Sneak peek at Cal Academy's new 'Twilight Zone' exhibit in San Francisco

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Get ready for a trip to the twilight zone - that's a spectacular part of the ocean rarely seen by people. And it's now featured in a first-of-its-kind exhibit in Golden Gate Park. The exhibit opens on Friday, but ABC7 News got an early look! (KGO-TV)

Get ready for a trip to the Twilight Zone - that is a spectacular part of the ocean rarely seen by people. And it's now featured in a first-of-its-kind exhibit in Golden Gate Park. The exhibit opens on Friday, but ABC7 News got an early look.


Coral polyps, tiny animals, are being projected on a 12 foot wall using micro time-lapse video.

Crews are still tweaking. But by the time you get there, the new exhibit, "Twilight Zone: Deep Reefs Revealed" at the California Academy of Sciences, will be ready to wow.

"It's truly one of the most beautiful things we've ever done here," said Scott Moran with Cal Academy exhibit development.

The main focus is what's known as the Twilight Zone, the band of ocean that ranges from 200 to 500 feet deep. That's too deep for conventional scuba diving, but not as deep as areas studied with remote control submersibles.

Only a few scientists dare to dive there. Bart Shepherd, senior director of the Steinhart Aquarium, is one of them.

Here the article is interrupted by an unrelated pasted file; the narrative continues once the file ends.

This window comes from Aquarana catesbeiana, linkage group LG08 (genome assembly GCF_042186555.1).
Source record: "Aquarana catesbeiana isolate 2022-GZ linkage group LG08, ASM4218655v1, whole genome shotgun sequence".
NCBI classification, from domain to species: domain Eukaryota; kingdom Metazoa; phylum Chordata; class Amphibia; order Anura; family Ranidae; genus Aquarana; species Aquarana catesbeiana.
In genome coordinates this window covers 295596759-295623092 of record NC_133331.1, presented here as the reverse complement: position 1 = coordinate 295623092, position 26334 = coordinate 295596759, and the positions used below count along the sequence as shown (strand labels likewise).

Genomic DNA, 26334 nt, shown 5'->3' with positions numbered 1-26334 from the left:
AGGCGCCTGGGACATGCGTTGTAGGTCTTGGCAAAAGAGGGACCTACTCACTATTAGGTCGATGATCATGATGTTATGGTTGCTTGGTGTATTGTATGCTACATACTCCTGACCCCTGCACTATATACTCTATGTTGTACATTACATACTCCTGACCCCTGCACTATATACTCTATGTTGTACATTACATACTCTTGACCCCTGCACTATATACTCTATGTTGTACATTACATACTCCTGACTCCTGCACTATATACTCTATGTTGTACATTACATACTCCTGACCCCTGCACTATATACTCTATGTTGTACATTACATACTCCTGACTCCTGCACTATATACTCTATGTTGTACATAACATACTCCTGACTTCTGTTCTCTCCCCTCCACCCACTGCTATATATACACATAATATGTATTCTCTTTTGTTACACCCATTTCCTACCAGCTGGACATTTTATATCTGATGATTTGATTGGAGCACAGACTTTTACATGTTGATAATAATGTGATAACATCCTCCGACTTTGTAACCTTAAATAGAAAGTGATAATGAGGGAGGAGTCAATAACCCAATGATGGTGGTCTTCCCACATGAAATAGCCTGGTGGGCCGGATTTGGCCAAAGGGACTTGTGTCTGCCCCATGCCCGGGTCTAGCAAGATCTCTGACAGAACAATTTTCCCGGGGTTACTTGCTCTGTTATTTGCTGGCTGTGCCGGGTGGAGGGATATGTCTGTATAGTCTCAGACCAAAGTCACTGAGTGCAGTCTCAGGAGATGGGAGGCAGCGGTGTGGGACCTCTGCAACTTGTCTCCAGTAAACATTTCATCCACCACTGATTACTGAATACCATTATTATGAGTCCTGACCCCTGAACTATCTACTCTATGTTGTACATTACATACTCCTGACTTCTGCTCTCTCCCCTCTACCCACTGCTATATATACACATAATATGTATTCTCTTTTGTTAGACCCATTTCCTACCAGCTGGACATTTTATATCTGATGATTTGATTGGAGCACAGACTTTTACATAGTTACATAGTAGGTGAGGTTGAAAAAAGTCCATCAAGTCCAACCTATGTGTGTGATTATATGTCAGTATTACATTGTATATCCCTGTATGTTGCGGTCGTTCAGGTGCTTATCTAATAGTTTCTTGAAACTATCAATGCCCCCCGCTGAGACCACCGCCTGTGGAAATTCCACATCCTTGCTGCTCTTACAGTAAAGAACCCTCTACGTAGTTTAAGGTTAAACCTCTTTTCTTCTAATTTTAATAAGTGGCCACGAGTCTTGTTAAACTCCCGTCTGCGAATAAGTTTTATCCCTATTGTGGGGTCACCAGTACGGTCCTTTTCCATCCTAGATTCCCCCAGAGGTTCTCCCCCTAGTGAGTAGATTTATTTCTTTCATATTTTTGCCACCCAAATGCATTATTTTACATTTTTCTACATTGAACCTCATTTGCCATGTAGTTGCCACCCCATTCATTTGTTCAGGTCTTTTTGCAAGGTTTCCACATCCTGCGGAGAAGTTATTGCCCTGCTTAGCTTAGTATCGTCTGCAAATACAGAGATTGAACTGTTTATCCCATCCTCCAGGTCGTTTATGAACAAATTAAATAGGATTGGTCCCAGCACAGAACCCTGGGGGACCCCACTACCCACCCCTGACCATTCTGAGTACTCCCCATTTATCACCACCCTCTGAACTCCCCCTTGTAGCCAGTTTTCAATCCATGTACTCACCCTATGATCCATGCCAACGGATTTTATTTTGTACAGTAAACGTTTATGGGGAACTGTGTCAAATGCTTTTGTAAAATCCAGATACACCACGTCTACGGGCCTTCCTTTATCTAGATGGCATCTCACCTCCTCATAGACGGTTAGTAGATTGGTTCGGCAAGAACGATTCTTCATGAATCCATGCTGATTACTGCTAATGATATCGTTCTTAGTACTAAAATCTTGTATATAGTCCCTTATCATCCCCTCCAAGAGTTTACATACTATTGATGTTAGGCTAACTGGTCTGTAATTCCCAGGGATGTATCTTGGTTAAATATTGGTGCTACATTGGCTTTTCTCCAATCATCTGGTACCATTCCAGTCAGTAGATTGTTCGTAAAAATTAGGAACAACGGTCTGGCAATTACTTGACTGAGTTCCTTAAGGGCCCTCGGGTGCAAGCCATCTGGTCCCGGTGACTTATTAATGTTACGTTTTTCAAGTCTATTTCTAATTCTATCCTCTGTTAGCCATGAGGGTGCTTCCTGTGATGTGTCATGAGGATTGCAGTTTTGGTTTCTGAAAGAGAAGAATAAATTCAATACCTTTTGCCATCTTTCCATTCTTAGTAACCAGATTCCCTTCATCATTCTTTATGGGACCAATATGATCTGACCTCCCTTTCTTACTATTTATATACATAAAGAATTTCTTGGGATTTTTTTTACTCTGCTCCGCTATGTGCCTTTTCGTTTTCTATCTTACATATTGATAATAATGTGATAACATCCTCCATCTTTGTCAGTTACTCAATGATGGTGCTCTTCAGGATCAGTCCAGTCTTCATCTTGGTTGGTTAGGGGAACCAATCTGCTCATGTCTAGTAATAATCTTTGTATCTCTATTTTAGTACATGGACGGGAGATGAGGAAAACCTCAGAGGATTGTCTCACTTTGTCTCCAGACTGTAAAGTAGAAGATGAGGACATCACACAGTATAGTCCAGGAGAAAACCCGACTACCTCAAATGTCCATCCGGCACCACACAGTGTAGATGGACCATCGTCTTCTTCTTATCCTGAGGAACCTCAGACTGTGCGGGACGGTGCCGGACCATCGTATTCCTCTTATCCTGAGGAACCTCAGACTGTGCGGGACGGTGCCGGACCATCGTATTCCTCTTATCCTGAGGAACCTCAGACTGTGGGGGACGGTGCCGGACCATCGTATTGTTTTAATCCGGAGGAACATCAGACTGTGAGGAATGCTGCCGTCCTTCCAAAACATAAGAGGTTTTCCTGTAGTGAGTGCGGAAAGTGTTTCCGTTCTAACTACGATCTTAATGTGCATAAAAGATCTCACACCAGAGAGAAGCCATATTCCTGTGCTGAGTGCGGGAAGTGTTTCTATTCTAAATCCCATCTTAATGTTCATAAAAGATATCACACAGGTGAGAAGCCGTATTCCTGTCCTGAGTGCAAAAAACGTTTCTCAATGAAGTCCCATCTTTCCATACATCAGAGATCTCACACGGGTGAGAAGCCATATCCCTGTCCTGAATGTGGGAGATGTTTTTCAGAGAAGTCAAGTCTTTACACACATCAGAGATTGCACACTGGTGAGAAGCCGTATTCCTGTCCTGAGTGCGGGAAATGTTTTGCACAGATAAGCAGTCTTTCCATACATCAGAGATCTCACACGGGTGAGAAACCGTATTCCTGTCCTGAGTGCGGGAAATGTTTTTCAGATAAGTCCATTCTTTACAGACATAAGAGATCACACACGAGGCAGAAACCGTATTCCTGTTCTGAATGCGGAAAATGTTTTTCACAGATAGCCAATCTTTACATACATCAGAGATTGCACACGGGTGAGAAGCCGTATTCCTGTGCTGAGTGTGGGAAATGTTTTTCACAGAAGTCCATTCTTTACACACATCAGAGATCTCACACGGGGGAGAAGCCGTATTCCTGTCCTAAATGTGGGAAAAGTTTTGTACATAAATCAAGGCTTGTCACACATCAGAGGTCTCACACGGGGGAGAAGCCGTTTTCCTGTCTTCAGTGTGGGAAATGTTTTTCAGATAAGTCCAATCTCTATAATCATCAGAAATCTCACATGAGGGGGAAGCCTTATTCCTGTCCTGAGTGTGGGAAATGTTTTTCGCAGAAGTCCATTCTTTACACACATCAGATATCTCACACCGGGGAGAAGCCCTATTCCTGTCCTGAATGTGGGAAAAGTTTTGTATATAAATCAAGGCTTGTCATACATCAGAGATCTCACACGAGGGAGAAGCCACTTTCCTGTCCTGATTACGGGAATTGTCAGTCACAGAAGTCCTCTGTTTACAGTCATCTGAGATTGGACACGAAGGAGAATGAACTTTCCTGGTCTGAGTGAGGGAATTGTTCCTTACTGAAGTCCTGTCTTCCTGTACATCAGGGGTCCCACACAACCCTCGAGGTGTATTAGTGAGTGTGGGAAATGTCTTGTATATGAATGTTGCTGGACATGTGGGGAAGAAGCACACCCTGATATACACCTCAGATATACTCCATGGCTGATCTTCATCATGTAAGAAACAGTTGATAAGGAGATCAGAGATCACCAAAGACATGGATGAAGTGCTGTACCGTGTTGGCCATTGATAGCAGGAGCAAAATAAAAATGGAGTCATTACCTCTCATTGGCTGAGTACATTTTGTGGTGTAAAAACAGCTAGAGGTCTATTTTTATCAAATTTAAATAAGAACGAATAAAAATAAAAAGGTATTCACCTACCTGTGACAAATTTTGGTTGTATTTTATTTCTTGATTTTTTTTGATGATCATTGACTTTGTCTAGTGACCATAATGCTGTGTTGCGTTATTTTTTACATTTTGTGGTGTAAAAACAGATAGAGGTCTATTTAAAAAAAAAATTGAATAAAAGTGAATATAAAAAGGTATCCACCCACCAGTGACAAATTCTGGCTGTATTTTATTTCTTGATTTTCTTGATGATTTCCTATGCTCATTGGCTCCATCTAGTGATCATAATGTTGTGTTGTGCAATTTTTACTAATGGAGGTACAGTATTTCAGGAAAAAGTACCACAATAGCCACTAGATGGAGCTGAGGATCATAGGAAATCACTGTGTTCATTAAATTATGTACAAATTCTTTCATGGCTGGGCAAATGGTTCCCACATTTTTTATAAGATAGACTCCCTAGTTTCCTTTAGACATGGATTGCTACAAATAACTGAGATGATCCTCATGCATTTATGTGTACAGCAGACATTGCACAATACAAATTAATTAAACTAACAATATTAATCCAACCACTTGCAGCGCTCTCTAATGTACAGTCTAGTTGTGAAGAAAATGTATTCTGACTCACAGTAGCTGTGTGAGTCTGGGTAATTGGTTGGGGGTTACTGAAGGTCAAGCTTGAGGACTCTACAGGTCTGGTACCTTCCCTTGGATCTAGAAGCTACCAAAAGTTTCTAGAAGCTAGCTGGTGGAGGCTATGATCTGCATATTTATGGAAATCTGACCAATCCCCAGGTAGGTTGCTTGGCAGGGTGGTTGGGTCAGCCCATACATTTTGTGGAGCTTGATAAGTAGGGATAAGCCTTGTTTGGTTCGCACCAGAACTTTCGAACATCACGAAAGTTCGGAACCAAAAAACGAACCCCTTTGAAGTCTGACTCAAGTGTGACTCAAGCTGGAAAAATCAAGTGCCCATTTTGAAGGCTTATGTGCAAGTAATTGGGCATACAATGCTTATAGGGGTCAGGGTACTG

RELATED: Bay Area scientists explore area known as the Twilight Zone

"These are some of the most unexplored and unknown ecosystems on our planet," he said. "In fact, we know more about the surface of the moon than we do about these parts of the ocean."

Academy divers have been doing twilight zone research in the Philippines and Vanuatu for the past year and a half. The exhibit team is assembling the 200 pounds of equipment required to survive in such deep water, so you can see for yourself what it takes.

The divers also brought back living treasures to display in San Francisco.

"People will see some of these animals for the first time ever," said Shepherd.

Like weird creatures that are a rare type of "comb jelly."


"They put out these long strands that are sticky and they use those to catch plankton," said Shepherd.

Fish for the exhibit were brought up in a special chamber that allows them to decompress at the surface. Once they arrive at the Cal Academy, they're held in a quarantine tank for a month. Finally, it's moving day.

The parade of precious animals moved out in not-so-fancy containers to their new home in the Twilight Zone exhibit. It all happened fast, but every step was carefully planned by expert biologists. One guy is already a staff favorite.

"It doesn't really have a common name," said Shepherd. "We were jokingly calling it the super freaking mind blowing rainbow fish."

The exhibit also features high tech interactive exhibits simulating scientific scuba dives and showing how some creatures use light to communicate; all part of a dazzling display of the diversity of the deep.

The Twilight Zone exhibit opens Friday at the California Academy of Sciences in Golden Gate Park. Click here for details on this new exhibit.

Written and produced by Jennifer Olney.
Related Topics:
sciencemuseumsmuseum exhibitfishanimalanimal newsSan FranciscoCalifornia Academy of Sciences
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